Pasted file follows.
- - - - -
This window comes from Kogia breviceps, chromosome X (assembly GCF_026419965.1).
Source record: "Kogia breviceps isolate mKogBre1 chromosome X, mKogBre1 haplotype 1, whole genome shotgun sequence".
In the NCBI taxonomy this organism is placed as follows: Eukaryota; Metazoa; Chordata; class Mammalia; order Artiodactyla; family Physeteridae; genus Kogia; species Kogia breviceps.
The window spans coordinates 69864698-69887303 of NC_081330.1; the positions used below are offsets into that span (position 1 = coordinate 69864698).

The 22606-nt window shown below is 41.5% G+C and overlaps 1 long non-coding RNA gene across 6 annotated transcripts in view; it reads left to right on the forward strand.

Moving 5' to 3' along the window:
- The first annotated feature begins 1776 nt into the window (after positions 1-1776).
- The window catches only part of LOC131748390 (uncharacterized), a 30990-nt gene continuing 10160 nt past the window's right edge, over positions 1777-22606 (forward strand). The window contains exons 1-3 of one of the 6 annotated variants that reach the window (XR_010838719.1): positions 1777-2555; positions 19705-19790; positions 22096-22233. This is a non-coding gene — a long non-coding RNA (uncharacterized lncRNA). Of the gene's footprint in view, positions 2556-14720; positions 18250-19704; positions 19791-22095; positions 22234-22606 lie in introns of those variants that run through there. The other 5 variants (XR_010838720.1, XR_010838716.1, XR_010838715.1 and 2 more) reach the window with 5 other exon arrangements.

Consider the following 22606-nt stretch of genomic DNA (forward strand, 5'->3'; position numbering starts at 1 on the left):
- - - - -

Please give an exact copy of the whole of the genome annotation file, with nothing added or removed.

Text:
This window comes from Kogia breviceps, chromosome X (assembly GCF_026419965.1).
Source record: "Kogia breviceps isolate mKogBre1 chromosome X, mKogBre1 haplotype 1, whole genome shotgun sequence".
In the NCBI taxonomy this organism is placed as follows: Eukaryota; Metazoa; Chordata; class Mammalia; order Artiodactyla; family Physeteridae; genus Kogia; species Kogia breviceps.
The window spans coordinates 69864698-69887303 of NC_081330.1; the positions used below are offsets into that span (position 1 = coordinate 69864698).

The 22606-nt window shown below is 41.5% G+C and overlaps 1 long non-coding RNA gene across 6 annotated transcripts in view; it reads left to right on the forward strand.

Moving 5' to 3' along the window:
- The first annotated feature begins 1776 nt into the window (after positions 1-1776).
- The window catches only part of LOC131748390 (uncharacterized), a 30990-nt gene continuing 10160 nt past the window's right edge, over positions 1777-22606 (forward strand). The window contains exons 1-3 of one of the 6 annotated variants that reach the window (XR_010838719.1): positions 1777-2555; positions 19705-19790; positions 22096-22233. This is a non-coding gene — a long non-coding RNA (uncharacterized lncRNA). Of the gene's footprint in view, positions 2556-14720; positions 18250-19704; positions 19791-22095; positions 22234-22606 lie in introns of those variants that run through there. The other 5 variants (XR_010838720.1, XR_010838716.1, XR_010838715.1 and 2 more) reach the window with 5 other exon arrangements.

Consider the following 22606-nt stretch of genomic DNA (forward strand, 5'->3'; position numbering starts at 1 on the left):